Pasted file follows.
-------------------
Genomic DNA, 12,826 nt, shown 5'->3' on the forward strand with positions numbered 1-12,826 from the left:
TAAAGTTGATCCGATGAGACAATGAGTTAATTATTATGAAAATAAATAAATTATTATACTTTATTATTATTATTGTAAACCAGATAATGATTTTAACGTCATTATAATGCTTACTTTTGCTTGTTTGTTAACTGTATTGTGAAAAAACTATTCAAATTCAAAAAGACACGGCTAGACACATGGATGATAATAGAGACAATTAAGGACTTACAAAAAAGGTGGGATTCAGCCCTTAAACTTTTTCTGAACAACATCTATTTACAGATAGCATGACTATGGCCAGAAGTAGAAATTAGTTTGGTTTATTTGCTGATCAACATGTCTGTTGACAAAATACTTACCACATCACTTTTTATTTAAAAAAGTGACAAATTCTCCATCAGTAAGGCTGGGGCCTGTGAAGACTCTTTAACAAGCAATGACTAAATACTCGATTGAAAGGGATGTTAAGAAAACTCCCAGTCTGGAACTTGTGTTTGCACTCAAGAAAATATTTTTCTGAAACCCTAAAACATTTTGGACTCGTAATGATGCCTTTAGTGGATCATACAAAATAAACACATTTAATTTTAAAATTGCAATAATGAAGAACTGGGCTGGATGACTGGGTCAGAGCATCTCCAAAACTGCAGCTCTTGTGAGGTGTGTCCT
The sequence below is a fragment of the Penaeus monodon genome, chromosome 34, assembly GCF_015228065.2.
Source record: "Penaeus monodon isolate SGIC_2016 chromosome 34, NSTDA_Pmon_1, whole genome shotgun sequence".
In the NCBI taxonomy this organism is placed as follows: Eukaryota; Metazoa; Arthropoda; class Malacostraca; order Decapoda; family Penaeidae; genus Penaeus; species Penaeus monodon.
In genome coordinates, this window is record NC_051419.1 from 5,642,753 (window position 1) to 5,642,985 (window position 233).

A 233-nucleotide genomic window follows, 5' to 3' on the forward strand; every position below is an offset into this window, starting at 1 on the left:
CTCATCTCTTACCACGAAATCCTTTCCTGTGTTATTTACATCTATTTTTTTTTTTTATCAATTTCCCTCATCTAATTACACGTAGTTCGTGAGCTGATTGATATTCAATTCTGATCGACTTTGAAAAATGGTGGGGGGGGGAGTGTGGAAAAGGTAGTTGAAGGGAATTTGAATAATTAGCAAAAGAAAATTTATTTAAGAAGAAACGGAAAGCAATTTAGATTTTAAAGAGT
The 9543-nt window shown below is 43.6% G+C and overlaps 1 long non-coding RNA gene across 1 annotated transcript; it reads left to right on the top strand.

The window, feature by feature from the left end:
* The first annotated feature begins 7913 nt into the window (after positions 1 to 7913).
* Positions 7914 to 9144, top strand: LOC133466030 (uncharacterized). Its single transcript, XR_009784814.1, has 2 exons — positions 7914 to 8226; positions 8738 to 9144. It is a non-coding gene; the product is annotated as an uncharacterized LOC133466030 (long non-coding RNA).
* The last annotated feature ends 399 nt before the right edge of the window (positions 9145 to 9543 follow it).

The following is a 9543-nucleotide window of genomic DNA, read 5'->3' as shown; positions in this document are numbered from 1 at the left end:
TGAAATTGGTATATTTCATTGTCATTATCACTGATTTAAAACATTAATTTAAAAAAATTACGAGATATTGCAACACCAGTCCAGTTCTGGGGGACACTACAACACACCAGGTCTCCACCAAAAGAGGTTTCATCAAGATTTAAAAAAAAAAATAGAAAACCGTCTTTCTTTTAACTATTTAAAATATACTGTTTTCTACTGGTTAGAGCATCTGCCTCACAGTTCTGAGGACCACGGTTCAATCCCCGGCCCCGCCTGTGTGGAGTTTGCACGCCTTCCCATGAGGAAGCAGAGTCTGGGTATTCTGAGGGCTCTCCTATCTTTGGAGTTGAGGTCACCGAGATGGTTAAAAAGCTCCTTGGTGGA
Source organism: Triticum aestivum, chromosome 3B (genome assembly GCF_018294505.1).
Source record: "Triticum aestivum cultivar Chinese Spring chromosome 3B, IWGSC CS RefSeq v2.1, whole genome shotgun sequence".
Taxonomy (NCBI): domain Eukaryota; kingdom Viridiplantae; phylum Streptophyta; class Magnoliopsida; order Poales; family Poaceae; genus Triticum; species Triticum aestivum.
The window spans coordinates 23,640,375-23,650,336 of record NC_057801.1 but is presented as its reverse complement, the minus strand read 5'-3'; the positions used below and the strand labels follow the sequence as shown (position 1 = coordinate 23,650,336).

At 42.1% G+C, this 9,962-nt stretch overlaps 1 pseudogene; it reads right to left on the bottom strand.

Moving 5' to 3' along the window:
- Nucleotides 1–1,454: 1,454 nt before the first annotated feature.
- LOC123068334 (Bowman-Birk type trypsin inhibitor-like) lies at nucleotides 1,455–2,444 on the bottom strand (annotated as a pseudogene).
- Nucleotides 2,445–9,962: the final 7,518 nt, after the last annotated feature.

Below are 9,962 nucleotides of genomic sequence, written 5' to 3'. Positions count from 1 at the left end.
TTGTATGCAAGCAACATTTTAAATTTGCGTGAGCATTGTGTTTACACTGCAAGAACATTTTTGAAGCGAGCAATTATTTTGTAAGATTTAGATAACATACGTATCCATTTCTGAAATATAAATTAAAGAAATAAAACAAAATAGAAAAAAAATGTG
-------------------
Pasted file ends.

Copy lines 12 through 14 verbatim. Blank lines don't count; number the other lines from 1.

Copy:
* Positions 7914 to 9144, top strand: LOC133466030 (uncharacterized). Its single transcript, XR_009784814.1, has 2 exons — positions 7914 to 8226; positions 8738 to 9144. It is a non-coding gene; the product is annotated as an uncharacterized LOC133466030 (long non-coding RNA).
* The last annotated feature ends 399 nt before the right edge of the window (positions 9145 to 9543 follow it).

The following is a 9543-nucleotide window of genomic DNA, read 5'->3' as shown; positions in this document are numbered from 1 at the left end: